Pressure cookers are a great way to save time in the kitchen, but they can be very intimidating. Here are ten things to keep in mind when using a pressure cooker.
1. They aren’t as scary as they seem or as they were.
The first time I ever used a pressure cooker (canner, actually) I hid around the corner fearing the whole dang thing would explode all over my kitchen. Bob has a great story of a very young Bob and his roommate covering their entire kitchen with their dinner that was simmering away in a pressure cooker. It turns out, though, that my fear was unnecessary. Modern pressure cookers are much safer than they used to be, just make sure to keep them in good working order and follow the manufacturer’s instructions on how to clean and care for the equipment (oil those rubber gaskets, y’all).
2. But you still need to handle them with care.
It’s very simple: read the owner’s manual before you begin and maybe as a refresher if you’ve put the cooker away for a season or two; properly assemble the equipment; and properly disassemble, clean, and store the pressure cooker when not in use. If you follow the instructions and use some common sense, you’ll be safely cooking (and eating) in no time.
3. Pressure cookers are fast. Ooh are they fast!
When pressure cooking, liquid is heated to boiling in a tightly sealed pot, creating a high level of pressure and temperature. Since the pressure has nowhere to go and less liquid is used, the liquid penetrates the food faster and cooks quickly. Pressure cookers cook many foods in about a third of the time they would take to prepare using the standard stove top or oven methods.
4. Fast cooking makes for better color, flavor, and probably more nutrients.
Fast cooking times and low liquid levels keeps color intact, flavors vibrant, and allows less time for vitamins and minerals to leach out of the food and into the cooking water (which is usually tossed).
5. They can cook a lot of things!
- Vegetables and fruit.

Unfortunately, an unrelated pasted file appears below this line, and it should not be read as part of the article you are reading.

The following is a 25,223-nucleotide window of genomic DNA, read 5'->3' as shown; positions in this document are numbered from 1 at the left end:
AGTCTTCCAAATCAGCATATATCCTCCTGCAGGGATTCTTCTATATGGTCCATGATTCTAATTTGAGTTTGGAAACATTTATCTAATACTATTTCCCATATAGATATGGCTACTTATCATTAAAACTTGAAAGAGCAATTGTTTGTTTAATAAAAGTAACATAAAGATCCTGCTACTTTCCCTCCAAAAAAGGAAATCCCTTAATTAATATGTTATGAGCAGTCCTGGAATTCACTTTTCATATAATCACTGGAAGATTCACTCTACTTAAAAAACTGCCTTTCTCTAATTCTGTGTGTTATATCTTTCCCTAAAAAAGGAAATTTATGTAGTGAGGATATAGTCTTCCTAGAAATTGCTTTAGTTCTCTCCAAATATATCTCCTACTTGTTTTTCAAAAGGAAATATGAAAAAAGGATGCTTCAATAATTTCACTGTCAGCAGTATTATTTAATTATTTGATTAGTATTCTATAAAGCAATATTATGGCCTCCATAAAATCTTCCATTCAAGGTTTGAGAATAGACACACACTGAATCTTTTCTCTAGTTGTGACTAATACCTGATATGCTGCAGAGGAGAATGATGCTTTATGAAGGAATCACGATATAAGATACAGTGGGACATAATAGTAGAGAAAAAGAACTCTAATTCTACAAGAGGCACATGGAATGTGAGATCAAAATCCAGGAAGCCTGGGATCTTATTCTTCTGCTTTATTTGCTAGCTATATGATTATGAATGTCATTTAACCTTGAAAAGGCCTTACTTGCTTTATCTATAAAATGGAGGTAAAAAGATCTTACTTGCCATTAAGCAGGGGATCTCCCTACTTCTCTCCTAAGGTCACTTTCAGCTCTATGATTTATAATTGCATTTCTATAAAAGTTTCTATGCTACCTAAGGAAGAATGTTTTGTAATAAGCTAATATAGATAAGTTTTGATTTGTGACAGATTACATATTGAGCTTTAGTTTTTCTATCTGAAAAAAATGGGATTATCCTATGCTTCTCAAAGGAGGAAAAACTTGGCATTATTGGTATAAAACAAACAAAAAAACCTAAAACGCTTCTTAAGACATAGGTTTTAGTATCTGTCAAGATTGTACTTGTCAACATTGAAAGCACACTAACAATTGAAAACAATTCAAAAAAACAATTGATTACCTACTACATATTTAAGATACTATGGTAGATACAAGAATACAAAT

- Beans and grains.
- Meat, poultry, and seafood.
- Soups and sauces.
- Canning and preserving.
6. But not everything.
Beans and grains that have been cracked, split, rolled, or pearled have a tendency to release high amounts of starch which can clog the pressure release valve and cause some serious problems to the product, the equipment, and maybe even you. Steer clear of preparing granular or rolled cereals like oats, pearl barley, and split peas in the pressure cooker. Other items that should be left out: cranberries, applesauce, rhubarb, and many pastas.
7. Read the instruction manual but basically:
- Soak beans or grains in water for a few hours or overnight, then drain off and dispose of the soaking liquid.
- Place the beans or grains in the pressure cooker along with the proper amount of fresh liquid.
- Place the pressure cooker evenly onto a properly sized burner.
- Place the lid onto the pot, close securely, and lock into place.
- Select the appropriate level of pressure (low or high, typically).
- Set burner to high.
- When steam begins to escape from the steam valve, reduce heat to medium-low or low and begin cooking time. Adjust heat as necessary to maintain pressure and a gentle and steady release of steam.
- When the cooking time has completed, turn off the heat and use the proper release method (check the owner’s manual for this).
- After all the pressure has released, unlock and carefully remove the lid.
- Commence eating!
8. Do not do these things.
- Do not use in the oven.
- Do not move, bump, or shake a pressure cooker while it is cooking and be very careful moving a hot pressure cooker.
- Do not fill over two-thirds full.
- Do not prepare the items listed above (note #6) in a pressure cooker.
- Do not open or remove the lid until the pressure has been released.
- Do not put your face, hands, or forearms (or any part of your or someone else’s body) directly over the lid during cooking or when removing lid.
9. Beans and grains in the pressure cooker.
Again, always consult the owner’s manual for your specific model. Whole beans and grains benefit from a few hours up to overnight to soak before pressure cooking (you don’t need to do this with rice or anything else that cooks quickly on the stove top). You can add about 1 Tbsp of oil to help reduce foam. After cooking, letting the pressure release naturally is usually the best bet for properly cooked beans and whole grains.
We are currently in the process of calculating pressure cooking instructions for our beans, grains, and a few soup mixes but typically 1 cup of beans or grains plus 3 cups of liquid set on high pressure. Times vary greatly so consult your owner’s manual or keep checking back with our website.